One of the first rules writers learn about effective description is that we can't describe everything. Look at the room, or bus, or café where you're sitting now. Take a moment to notice the myriad details you could include if you were to describe that setting. Those details include everything you're wearing, even your shoelaces; there is also the color of the sky, or the color of the walls, or that crack on the ceiling. There are also all the nails in the floorboards, or the scratches on the table. Even in a single room, the choices of details are nearly limitless.
And so the writer must choose those few compelling details from which the reader can imagine the entire scene. In this way, whether they realize it or not, what readers see in their minds' eye is as much a product of their imagination as the writer's words. Though it is often portrayed as a passive experience, reading is wholly active and collaborative.
I am often reminded of this when I am out and about in the world. I have divided my life more or less in two. The Writer in me must be alone. Not only must he be alone to simply do his job, but solitude is the power source from which he charges his sanity battery. Without solitude, my Writer forgets who he is. But The Author in me needs to be with other people. The Author is a little tired of the thoughts rattling around in his head and would very much like to know what other people are saying and doing. The Author needs to breathe the air of other people's perspectives, needs to share and mingle and laugh and discuss and listen. The Author knows that other people, as curious and frustrating and odd and complicated as they may be, complete his world.
Mind you, my Author can't really differentiate between a book signing and a trip to the grocery store to buy milk. As soon as other people are introduced into the mix, he must be conscious of his imagination to understand the world. Other people are like living books, great walking and talking collections of details, of hairstyles and word choices and gestures. The Author's imagination can fill in a great many details in the spaces between other people's words, can assign histories and motivations, thoughts and prejudices.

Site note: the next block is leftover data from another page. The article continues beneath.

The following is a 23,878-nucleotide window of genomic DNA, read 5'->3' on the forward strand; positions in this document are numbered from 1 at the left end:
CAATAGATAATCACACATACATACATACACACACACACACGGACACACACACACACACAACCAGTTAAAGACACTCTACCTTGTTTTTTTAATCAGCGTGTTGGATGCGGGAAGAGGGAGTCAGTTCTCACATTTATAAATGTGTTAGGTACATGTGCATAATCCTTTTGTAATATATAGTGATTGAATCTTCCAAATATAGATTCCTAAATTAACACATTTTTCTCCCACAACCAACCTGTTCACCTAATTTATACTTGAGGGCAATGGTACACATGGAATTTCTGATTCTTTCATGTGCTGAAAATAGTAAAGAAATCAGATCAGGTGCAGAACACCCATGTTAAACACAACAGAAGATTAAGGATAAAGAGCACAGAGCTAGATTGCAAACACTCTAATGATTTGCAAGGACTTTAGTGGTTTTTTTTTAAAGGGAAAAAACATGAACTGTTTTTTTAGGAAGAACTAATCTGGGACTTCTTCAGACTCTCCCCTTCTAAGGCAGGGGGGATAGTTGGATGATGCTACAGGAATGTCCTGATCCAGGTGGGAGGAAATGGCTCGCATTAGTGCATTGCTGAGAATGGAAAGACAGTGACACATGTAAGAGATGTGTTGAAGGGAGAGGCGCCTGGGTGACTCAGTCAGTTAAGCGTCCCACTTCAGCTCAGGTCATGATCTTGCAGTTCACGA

In fact, my Author's imagination can spring to life so quickly and so convincingly that he may not even notice that he is seeing, not the person, but the story he is telling about that person, whether that person is a cashier, a reader, or an editor. The Author must be aware of the stories he is telling. After all, The Writer is not throwing words onto the page willy-nilly. The Writer deliberately chooses the story he is telling. The Author must do the same.
The Writer knows which stories to tell because of how he feels when he's telling them. My Author has told many stories about other people, particularly people who like or do not like what The Writer has written. Many of those stories leave The Author feeling worse than before he told them. He has told the story that these other people put him on a pedestal - what a lonely place to be. Or, that these other people think he's talentless - how cruel they are.
There is really only one story about these other people that The Author enjoys telling, if he can only remember to tell it. It is a story without villains or victims or heroes, without kings or queens or peasants. It is a love story, whose happy ending was written in his heart the day he was born.
You can learn more about William at williamkenower.com.